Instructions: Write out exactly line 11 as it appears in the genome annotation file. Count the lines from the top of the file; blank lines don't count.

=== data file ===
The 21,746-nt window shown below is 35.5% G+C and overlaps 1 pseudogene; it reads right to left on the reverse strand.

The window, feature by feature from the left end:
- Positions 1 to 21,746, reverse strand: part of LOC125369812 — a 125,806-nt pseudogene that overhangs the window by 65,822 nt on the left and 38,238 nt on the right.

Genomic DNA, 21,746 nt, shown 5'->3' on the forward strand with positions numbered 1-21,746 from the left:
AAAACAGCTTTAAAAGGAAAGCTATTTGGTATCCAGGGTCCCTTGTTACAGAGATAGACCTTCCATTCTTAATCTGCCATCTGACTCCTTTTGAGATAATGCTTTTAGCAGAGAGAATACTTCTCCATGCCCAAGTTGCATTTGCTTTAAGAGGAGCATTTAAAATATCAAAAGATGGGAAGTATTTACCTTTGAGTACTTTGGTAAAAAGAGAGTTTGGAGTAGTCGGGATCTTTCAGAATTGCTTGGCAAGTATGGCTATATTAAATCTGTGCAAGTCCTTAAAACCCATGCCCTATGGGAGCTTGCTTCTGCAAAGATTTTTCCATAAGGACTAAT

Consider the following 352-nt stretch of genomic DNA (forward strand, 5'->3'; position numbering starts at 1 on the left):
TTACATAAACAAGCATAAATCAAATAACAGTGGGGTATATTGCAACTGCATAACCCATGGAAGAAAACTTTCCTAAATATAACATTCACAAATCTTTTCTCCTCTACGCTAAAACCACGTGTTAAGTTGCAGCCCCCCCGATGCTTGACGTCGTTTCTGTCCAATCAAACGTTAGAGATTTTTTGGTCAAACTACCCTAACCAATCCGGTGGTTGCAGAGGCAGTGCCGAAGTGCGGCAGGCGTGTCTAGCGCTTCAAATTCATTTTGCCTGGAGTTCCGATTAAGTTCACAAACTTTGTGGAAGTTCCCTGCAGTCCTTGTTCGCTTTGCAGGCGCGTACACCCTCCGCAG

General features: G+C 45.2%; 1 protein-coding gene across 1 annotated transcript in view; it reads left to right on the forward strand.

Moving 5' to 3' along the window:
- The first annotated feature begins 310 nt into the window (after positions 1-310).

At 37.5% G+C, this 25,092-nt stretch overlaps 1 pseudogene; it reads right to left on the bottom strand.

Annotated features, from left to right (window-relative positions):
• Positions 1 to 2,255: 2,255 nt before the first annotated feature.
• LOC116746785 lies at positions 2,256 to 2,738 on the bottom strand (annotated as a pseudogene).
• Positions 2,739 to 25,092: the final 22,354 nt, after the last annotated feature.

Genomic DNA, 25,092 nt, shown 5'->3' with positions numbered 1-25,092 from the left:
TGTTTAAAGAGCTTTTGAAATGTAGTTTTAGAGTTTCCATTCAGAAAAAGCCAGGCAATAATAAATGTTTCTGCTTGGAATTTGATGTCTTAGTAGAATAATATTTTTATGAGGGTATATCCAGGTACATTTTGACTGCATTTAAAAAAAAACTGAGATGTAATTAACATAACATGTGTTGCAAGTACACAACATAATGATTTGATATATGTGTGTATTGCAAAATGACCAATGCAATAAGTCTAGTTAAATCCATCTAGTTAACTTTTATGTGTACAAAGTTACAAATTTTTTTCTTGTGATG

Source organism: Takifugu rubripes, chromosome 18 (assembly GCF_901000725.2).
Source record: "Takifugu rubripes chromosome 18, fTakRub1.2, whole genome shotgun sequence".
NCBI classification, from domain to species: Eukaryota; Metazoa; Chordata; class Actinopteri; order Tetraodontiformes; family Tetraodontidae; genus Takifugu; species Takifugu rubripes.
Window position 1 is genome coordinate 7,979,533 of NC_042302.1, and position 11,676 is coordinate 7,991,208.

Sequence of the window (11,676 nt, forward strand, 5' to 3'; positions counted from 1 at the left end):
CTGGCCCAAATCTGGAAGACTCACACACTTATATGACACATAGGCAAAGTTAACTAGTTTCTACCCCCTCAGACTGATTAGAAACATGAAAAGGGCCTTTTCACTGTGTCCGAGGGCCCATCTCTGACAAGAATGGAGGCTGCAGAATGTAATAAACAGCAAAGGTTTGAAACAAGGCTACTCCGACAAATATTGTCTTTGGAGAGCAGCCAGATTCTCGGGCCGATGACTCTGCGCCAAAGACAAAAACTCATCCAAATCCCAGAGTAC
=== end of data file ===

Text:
At 37.5% G+C, this 25,092-nt stretch overlaps 1 pseudogene; it reads right to left on the bottom strand.